On June 17, 2010, the U.S. Federal Communications Commission (“FCC” or the “Commission”) adopted a Notice of Inquiry (the “NOI”) seeking comment on the Commission’s consideration of the appropriate legal framework for broadband Internet service, and in particular the “Internet connectivity component” of that service. Comments on the NOI are due by July 15, 2010, with Reply Comments due by August 12, 2010.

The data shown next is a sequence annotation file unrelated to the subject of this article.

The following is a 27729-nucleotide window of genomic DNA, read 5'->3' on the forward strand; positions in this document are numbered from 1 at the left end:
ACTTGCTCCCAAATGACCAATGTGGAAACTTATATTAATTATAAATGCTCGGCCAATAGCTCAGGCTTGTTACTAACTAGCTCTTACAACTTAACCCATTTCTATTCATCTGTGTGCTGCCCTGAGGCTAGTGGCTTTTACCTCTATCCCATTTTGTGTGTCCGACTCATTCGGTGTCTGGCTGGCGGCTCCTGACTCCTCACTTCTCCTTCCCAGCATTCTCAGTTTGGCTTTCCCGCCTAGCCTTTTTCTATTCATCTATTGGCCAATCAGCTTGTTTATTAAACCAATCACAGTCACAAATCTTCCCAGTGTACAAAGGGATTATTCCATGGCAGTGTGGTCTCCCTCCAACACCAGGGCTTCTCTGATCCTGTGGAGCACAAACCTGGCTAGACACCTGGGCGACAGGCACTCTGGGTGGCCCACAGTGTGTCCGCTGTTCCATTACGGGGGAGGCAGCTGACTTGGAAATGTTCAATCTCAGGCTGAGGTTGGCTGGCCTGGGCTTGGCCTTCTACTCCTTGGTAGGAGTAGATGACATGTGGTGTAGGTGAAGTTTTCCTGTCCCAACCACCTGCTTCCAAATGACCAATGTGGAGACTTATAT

The NOI is the latest step in a contentious debate between the Commission and broadband Internet access providers (e.g., cable, telco and wireless broadband providers) over the Commission’s legal authority to regulate broadband Internet service. As discussed in our previous alerts, on April 6, 2010, the U.S. Court of Appeals for the District of Columbia overturned an FCC enforcement action against Comcast Corporation arising from allegations that Comcast engaged in unreasonable and discriminatory broadband management practices. The Commission had previously classified Comcast’s cable modem broadband Internet service as a largely unregulated “information service” under Title I of the Communications Act of 1934, as amended (the “Communications Act”), but asserted indirect “ancillary” authority to enforce certain net neutrality guidelines against broadband Internet access providers. The court in Comcast ruled that the Commission, based on its prior decision classifying cable modem service as an unregulated information service, lacked direct statutory authority to regulate broadband Internet service, and therefore could not rely on its ancillary jurisdiction to do so.Continue Reading...